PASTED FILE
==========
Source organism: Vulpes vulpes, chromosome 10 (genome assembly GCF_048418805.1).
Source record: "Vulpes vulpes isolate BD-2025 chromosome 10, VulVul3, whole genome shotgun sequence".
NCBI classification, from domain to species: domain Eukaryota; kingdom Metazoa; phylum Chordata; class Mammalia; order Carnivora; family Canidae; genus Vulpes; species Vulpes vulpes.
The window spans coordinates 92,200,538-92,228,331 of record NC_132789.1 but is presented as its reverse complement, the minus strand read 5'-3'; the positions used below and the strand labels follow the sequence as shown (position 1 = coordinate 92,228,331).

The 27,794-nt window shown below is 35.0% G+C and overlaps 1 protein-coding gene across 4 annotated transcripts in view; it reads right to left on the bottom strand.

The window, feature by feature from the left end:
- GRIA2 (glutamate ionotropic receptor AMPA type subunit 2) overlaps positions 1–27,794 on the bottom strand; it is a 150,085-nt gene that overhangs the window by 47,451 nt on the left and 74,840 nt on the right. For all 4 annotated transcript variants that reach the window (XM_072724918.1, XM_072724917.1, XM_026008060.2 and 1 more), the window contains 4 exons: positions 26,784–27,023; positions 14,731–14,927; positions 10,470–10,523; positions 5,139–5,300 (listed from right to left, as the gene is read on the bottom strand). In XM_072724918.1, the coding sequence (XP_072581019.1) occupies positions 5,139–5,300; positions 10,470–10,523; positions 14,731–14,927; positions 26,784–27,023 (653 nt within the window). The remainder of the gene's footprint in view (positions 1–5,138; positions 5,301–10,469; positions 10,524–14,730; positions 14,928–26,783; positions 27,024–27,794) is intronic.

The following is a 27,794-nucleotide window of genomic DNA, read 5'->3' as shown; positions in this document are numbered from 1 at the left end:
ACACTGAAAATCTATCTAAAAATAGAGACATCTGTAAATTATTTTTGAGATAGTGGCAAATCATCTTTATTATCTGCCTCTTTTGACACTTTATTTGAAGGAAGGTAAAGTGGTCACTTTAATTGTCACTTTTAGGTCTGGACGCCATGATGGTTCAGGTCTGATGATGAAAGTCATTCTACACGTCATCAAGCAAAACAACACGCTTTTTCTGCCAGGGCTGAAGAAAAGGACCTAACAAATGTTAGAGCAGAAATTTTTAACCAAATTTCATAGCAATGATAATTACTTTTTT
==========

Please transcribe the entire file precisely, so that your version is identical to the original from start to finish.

Source organism: Vulpes vulpes, chromosome 10 (genome assembly GCF_048418805.1).
Source record: "Vulpes vulpes isolate BD-2025 chromosome 10, VulVul3, whole genome shotgun sequence".
NCBI classification, from domain to species: domain Eukaryota; kingdom Metazoa; phylum Chordata; class Mammalia; order Carnivora; family Canidae; genus Vulpes; species Vulpes vulpes.
The window spans coordinates 92,200,538-92,228,331 of record NC_132789.1 but is presented as its reverse complement, the minus strand read 5'-3'; the positions used below and the strand labels follow the sequence as shown (position 1 = coordinate 92,228,331).

The 27,794-nt window shown below is 35.0% G+C and overlaps 1 protein-coding gene across 4 annotated transcripts in view; it reads right to left on the bottom strand.

The window, feature by feature from the left end:
- GRIA2 (glutamate ionotropic receptor AMPA type subunit 2) overlaps positions 1–27,794 on the bottom strand; it is a 150,085-nt gene that overhangs the window by 47,451 nt on the left and 74,840 nt on the right. For all 4 annotated transcript variants that reach the window (XM_072724918.1, XM_072724917.1, XM_026008060.2 and 1 more), the window contains 4 exons: positions 26,784–27,023; positions 14,731–14,927; positions 10,470–10,523; positions 5,139–5,300 (listed from right to left, as the gene is read on the bottom strand). In XM_072724918.1, the coding sequence (XP_072581019.1) occupies positions 5,139–5,300; positions 10,470–10,523; positions 14,731–14,927; positions 26,784–27,023 (653 nt within the window). The remainder of the gene's footprint in view (positions 1–5,138; positions 5,301–10,469; positions 10,524–14,730; positions 14,928–26,783; positions 27,024–27,794) is intronic.

The following is a 27,794-nucleotide window of genomic DNA, read 5'->3' as shown; positions in this document are numbered from 1 at the left end:
ACACTGAAAATCTATCTAAAAATAGAGACATCTGTAAATTATTTTTGAGATAGTGGCAAATCATCTTTATTATCTGCCTCTTTTGACACTTTATTTGAAGGAAGGTAAAGTGGTCACTTTAATTGTCACTTTTAGGTCTGGACGCCATGATGGTTCAGGTCTGATGATGAAAGTCATTCTACACGTCATCAAGCAAAACAACACGCTTTTTCTGCCAGGGCTGAAGAAAAGGACCTAACAAATGTTAGAGCAGAAATTTTTAACCAAATTTCATAGCAATGATAATTACTTTTTT